48 Hours in Phnom Penh

Two women selling palm wine in Phnom Penh.
Two women selling palm wine in Phnom Penh. Photo: Shutterstock

Two women selling palm wine in Phnom Penh. Photo: Shutterstock


Sophea, as one of our expert Travel Specialists based in Phnom Penh, has an invaluable knowledge in all things Cambodian. We thought he’d be the perfect person to quiz about the ideal way to spend 48 hours in the country’s capital.  


Day One


In the morning, I head onto the street for breakfast and grab a bowl of Khmer-style noodles. Noodle sellers tend to walk from street to street each morning, distributing their delicious goods as they go like a scurrying, gastronomic postman. If there’s no delivery lady in sight, I settle for a baguette with pâté. The bread in Cambodia is said to be on a par with what you might find in France; a leftover from the times of French occupation.

I then cycle to Koh Pich or ‘Diamond Island’ as it is often known. On the rear of the island, there is a ferry that makes the 10-minute trip across the Mekong to another province called Kandal. It is here that the countryside begins: traffic is almost non-existent and, like most of Cambodia, it’s completely flat and perfect for cycling.

Cycling through the villages along the banks of the Mekong is invigorating and a real way to experience authentic Cambodia. To stay hydrated, I'll often stop at a local market, buy some fresh fruit or have a freshly-squeezed sugar cane juice.


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Street Food in Phnom Penh. Photo: ShutterstockStreet Food in Phnom Penh. Photo: Shutterstock


When I’m out cycling, I like to take lunch in one of the many small villages; resting at one of the stalls selling a selection of Khmer food. Slightly sweet but super tasty is five-spice pork and boiled egg.

After a few hours of gentle riding, I double back and return to the ferry. Sometimes, to reward my efforts, I stop by a local ice cream shop to taste a new flavour before arriving home to relax a little.

In the late afternoon, I sometimes head to the Olympic Stadium. As the sun begins to set and weather starts to cool, dance classes and sports begin. As I’ve already done my activity for the day, I prefer to watch others. I grab a bag of pickles to eat with some spicy sugar cane, find a good spot, take a seat, and people-watch.


Onto the evening


There are plenty of Khmer BBQ restaurants offering more or less the same delicious fare, so I usually go out for dinner. Typically, friends and I will order raw beef and seafood to cook at the tabletop barbeque.

If we feel in the mood, we'll wash it down with some beer; the good news is it’s always cheap and available, though not necessarily cold. It might be a case of going “Khmer-style” and drinking the beer in a glass with ice. Considered sacrilege in some countries, it’s often the best way to go in Cambodia where refrigeration is often an unpredictable proposition.

The evening can finish at the BBQ restaurant or sometimes we might prolong the fun by going for a dance. The DJ’s in PP usually like to spin a mixture of Western favourites mixed in with Khmer hits – it’s an interesting fusion!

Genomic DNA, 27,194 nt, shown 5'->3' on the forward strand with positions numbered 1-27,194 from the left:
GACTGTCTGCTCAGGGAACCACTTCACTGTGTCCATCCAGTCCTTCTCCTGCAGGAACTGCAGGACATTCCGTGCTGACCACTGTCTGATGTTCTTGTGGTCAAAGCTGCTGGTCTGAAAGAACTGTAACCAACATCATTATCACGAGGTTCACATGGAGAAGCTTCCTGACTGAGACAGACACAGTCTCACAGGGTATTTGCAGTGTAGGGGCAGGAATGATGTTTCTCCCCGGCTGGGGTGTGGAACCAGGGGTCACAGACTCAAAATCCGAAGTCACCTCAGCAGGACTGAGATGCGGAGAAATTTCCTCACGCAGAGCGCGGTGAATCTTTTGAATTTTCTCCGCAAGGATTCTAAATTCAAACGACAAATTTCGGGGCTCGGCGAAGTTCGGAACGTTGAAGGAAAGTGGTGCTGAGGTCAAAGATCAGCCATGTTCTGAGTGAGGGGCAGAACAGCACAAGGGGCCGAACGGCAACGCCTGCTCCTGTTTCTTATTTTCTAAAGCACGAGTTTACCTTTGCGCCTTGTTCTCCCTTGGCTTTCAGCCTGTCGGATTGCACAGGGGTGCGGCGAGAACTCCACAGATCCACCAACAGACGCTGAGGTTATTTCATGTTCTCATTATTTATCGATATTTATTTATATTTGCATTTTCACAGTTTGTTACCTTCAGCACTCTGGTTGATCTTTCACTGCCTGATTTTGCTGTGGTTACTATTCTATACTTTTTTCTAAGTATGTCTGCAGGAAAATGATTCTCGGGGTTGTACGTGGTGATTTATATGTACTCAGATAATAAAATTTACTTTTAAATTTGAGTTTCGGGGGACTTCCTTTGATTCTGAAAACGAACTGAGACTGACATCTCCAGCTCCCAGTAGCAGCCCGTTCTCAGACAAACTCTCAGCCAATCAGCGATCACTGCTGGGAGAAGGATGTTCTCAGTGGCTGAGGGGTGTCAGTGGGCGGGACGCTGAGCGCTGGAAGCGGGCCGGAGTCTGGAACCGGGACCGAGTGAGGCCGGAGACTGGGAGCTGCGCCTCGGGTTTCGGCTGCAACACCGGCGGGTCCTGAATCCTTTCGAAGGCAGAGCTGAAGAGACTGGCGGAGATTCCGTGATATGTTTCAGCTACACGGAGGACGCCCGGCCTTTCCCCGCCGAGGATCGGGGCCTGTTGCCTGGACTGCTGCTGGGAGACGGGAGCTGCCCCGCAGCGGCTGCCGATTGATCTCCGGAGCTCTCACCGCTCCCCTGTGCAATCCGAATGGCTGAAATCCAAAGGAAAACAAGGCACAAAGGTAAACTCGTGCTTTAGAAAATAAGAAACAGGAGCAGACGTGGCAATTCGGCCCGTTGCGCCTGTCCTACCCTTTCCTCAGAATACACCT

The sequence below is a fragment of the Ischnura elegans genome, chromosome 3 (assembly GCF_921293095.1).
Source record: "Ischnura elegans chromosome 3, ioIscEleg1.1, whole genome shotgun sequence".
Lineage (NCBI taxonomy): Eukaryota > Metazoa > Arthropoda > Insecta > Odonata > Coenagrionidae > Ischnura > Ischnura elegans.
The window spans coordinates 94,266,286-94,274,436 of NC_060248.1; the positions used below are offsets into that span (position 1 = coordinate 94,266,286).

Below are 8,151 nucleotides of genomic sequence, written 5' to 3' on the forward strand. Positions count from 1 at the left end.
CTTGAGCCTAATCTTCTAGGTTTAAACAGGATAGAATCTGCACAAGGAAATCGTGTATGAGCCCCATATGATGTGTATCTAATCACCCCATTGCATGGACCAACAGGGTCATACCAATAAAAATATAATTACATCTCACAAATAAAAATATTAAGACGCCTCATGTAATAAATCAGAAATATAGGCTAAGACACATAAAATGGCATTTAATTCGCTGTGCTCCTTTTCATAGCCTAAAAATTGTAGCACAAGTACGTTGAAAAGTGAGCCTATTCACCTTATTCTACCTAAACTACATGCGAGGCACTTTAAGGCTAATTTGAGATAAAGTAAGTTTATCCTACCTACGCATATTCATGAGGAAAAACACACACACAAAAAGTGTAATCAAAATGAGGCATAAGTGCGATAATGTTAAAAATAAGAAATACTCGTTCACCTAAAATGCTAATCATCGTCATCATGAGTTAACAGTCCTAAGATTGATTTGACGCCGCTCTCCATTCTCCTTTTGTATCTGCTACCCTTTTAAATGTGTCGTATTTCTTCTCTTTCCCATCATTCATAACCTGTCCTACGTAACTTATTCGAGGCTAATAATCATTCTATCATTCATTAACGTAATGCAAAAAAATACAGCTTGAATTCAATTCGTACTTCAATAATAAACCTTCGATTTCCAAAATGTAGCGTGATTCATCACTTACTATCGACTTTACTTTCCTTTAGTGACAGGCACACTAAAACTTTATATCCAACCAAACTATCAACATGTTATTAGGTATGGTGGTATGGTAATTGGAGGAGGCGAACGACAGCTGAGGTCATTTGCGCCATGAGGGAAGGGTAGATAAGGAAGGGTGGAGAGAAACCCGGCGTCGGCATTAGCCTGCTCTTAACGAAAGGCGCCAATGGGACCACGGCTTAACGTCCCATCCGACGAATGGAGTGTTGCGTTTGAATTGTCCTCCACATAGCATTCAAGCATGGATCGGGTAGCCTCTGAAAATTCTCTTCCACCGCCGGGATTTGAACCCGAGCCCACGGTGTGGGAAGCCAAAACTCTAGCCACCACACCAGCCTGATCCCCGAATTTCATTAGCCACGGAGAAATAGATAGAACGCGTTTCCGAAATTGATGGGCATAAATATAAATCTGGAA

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The fruit juice stand. Photo: ShutterstockThe fruit juice stand. Photo: Shutterstock


Day Two

I’m often an early riser, and in the morning I try to head to the riverside as it’s much less crowded compared to the evening. Even at 6am though, there’s plenty to see that visitors tend to miss. As well as the odd jogger, you’re likely to see line dance classes, aerobics and tai chi sessions plus people of all ages using the free exercise machines. If I’m feeling active, I’ll go for a jog as the sun rises over the river or sometimes I just go there to people-watch.

Jumping on a motorcycle taxi (usually a US$1 charge to anywhere in the central area), I like to head across to Orussey Market. This is a huge market which has absolutely everything – from TVs to mushrooms, clothes to a live bird section – if there’s an item you can buy in Cambodia, you can get it here!

For breakfast, I head to Orussey Restaurant, known all over Phnom Penh as one of the best places for Chinese steamed buns.

One of my favourite temples to visit in the city is Wat Ounalom, which most tourists often drive past but rarely enter. Wat Ounalom is one of the country's most important pagodas as it is the centre of Cambodian Buddhism and the Chief Monk resides here. Religious festivals such as Pchum Ben are especially fascinating. 

Just two minutes’ walk from Wat Ounalom is Psar Kandal; it's here that I like to take lunch. I usually indulge in freshly-caught fish with mango and chilli, to make a nice salad. Later in the afternoon, I take a cruise up the river. Phnom Penh locals come here in groups to head out, watch the sunset, and escape to find some cooler air. No one here is using a laptop or thinking of work: they just relax and enjoy the moment as the sun sets behind the fascinating city.


Wat Ounalom Pagoda in Phnom Penh. Photo: Shutterstock

Wat Ounalom Pagoda in Phnom Penh. Photo: Shutterstock


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